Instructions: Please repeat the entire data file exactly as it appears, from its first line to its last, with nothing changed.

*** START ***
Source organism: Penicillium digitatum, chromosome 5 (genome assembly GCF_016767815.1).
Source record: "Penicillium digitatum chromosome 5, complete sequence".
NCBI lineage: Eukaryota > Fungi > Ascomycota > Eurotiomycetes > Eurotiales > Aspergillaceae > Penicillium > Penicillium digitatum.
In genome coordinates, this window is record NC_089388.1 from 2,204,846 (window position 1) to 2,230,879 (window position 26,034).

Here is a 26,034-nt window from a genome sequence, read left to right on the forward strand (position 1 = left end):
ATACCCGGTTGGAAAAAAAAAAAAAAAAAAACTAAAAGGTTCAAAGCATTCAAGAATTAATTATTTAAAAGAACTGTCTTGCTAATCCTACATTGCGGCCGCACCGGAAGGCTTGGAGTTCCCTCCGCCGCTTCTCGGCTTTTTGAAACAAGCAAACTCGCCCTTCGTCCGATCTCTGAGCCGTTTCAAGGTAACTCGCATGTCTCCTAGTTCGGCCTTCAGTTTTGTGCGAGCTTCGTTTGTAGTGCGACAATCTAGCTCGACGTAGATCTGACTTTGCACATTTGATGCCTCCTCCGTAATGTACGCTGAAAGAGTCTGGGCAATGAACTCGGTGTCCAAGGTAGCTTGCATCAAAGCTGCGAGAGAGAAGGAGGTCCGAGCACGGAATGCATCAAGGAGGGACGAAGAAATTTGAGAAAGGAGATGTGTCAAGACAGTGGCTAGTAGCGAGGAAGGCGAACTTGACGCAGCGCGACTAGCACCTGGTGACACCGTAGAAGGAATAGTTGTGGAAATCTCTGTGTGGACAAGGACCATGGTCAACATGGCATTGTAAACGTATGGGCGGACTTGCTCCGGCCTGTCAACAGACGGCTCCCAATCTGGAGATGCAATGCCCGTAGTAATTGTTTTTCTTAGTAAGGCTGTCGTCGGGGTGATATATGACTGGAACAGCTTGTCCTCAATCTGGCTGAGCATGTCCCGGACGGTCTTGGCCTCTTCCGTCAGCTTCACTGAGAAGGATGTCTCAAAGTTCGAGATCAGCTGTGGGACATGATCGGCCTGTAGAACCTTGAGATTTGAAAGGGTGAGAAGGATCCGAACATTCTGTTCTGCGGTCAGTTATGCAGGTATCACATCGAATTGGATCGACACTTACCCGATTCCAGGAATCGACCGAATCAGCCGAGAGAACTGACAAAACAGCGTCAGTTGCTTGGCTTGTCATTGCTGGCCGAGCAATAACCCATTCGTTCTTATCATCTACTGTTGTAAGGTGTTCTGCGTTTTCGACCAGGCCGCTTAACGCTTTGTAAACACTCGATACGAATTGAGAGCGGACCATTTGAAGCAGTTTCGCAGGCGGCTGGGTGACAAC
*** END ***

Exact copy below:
Source organism: Penicillium digitatum, chromosome 5 (genome assembly GCF_016767815.1).
Source record: "Penicillium digitatum chromosome 5, complete sequence".
NCBI lineage: Eukaryota > Fungi > Ascomycota > Eurotiomycetes > Eurotiales > Aspergillaceae > Penicillium > Penicillium digitatum.
In genome coordinates, this window is record NC_089388.1 from 2,204,846 (window position 1) to 2,230,879 (window position 26,034).

Here is a 26,034-nt window from a genome sequence, read left to right on the forward strand (position 1 = left end):
ATACCCGGTTGGAAAAAAAAAAAAAAAAAAACTAAAAGGTTCAAAGCATTCAAGAATTAATTATTTAAAAGAACTGTCTTGCTAATCCTACATTGCGGCCGCACCGGAAGGCTTGGAGTTCCCTCCGCCGCTTCTCGGCTTTTTGAAACAAGCAAACTCGCCCTTCGTCCGATCTCTGAGCCGTTTCAAGGTAACTCGCATGTCTCCTAGTTCGGCCTTCAGTTTTGTGCGAGCTTCGTTTGTAGTGCGACAATCTAGCTCGACGTAGATCTGACTTTGCACATTTGATGCCTCCTCCGTAATGTACGCTGAAAGAGTCTGGGCAATGAACTCGGTGTCCAAGGTAGCTTGCATCAAAGCTGCGAGAGAGAAGGAGGTCCGAGCACGGAATGCATCAAGGAGGGACGAAGAAATTTGAGAAAGGAGATGTGTCAAGACAGTGGCTAGTAGCGAGGAAGGCGAACTTGACGCAGCGCGACTAGCACCTGGTGACACCGTAGAAGGAATAGTTGTGGAAATCTCTGTGTGGACAAGGACCATGGTCAACATGGCATTGTAAACGTATGGGCGGACTTGCTCCGGCCTGTCAACAGACGGCTCCCAATCTGGAGATGCAATGCCCGTAGTAATTGTTTTTCTTAGTAAGGCTGTCGTCGGGGTGATATATGACTGGAACAGCTTGTCCTCAATCTGGCTGAGCATGTCCCGGACGGTCTTGGCCTCTTCCGTCAGCTTCACTGAGAAGGATGTCTCAAAGTTCGAGATCAGCTGTGGGACATGATCGGCCTGTAGAACCTTGAGATTTGAAAGGGTGAGAAGGATCCGAACATTCTGTTCTGCGGTCAGTTATGCAGGTATCACATCGAATTGGATCGACACTTACCCGATTCCAGGAATCGACCGAATCAGCCGAGAGAACTGACAAAACAGCGTCAGTTGCTTGGCTTGTCATTGCTGGCCGAGCAATAACCCATTCGTTCTTATCATCTACTGTTGTAAGGTGTTCTGCGTTTTCGACCAGGCCGCTTAACGCTTTGTAAACACTCGATACGAATTGAGAGCGGACCATTTGAAGCAGTTTCGCAGGCGGCTGGGTGACAAC